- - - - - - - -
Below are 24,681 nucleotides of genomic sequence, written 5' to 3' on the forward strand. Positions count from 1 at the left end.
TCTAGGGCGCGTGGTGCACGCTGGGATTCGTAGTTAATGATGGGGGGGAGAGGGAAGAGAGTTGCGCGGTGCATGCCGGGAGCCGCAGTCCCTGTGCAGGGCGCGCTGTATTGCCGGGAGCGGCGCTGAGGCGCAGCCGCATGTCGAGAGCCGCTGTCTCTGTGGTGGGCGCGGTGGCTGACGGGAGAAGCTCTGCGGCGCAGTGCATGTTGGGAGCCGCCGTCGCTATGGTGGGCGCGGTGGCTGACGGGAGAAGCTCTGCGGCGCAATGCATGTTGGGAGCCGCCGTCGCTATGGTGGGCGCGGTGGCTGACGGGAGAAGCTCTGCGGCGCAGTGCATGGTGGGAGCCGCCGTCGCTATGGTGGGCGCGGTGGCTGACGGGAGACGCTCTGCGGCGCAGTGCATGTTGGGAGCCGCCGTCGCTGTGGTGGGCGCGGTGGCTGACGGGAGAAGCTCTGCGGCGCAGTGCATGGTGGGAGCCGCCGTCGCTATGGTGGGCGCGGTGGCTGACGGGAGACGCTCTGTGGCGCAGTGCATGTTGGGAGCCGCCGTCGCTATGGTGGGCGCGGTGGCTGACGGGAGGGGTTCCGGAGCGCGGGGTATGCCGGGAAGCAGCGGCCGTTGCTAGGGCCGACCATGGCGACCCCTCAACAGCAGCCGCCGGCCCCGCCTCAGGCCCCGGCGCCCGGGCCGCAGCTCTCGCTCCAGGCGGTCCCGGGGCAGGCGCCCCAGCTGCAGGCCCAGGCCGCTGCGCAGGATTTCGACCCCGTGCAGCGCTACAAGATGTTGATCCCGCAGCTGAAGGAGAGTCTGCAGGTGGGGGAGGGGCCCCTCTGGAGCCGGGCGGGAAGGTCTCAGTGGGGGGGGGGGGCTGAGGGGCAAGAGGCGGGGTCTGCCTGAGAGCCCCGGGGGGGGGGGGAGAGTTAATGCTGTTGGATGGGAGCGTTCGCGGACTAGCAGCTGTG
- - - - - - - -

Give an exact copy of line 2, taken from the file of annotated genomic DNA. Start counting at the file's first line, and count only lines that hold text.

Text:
TCTAGGGCGCGTGGTGCACGCTGGGATTCGTAGTTAATGATGGGGGGGAGAGGGAAGAGAGTTGCGCGGTGCATGCCGGGAGCCGCAGTCCCTGTGCAGGGCGCGCTGTATTGCCGGGAGCGGCGCTGAGGCGCAGCCGCATGTCGAGAGCCGCTGTCTCTGTGGTGGGCGCGGTGGCTGACGGGAGAAGCTCTGCGGCGCAGTGCATGTTGGGAGCCGCCGTCGCTATGGTGGGCGCGGTGGCTGACGGGAGAAGCTCTGCGGCGCAATGCATGTTGGGAGCCGCCGTCGCTATGGTGGGCGCGGTGGCTGACGGGAGAAGCTCTGCGGCGCAGTGCATGGTGGGAGCCGCCGTCGCTATGGTGGGCGCGGTGGCTGACGGGAGACGCTCTGCGGCGCAGTGCATGTTGGGAGCCGCCGTCGCTGTGGTGGGCGCGGTGGCTGACGGGAGAAGCTCTGCGGCGCAGTGCATGGTGGGAGCCGCCGTCGCTATGGTGGGCGCGGTGGCTGACGGGAGACGCTCTGTGGCGCAGTGCATGTTGGGAGCCGCCGTCGCTATGGTGGGCGCGGTGGCTGACGGGAGGGGTTCCGGAGCGCGGGGTATGCCGGGAAGCAGCGGCCGTTGCTAGGGCCGACCATGGCGACCCCTCAACAGCAGCCGCCGGCCCCGCCTCAGGCCCCGGCGCCCGGGCCGCAGCTCTCGCTCCAGGCGGTCCCGGGGCAGGCGCCCCAGCTGCAGGCCCAGGCCGCTGCGCAGGATTTCGACCCCGTGCAGCGCTACAAGATGTTGATCCCGCAGCTGAAGGAGAGTCTGCAGGTGGGGGAGGGGCCCCTCTGGAGCCGGGCGGGAAGGTCTCAGTGGGGGGGGGGGGCTGAGGGGCAAGAGGCGGGGTCTGCCTGAGAGCCCCGGGGGGGGGGGGAGAGTTAATGCTGTTGGATGGGAGCGTTCGCGGACTAGCAGCTGTG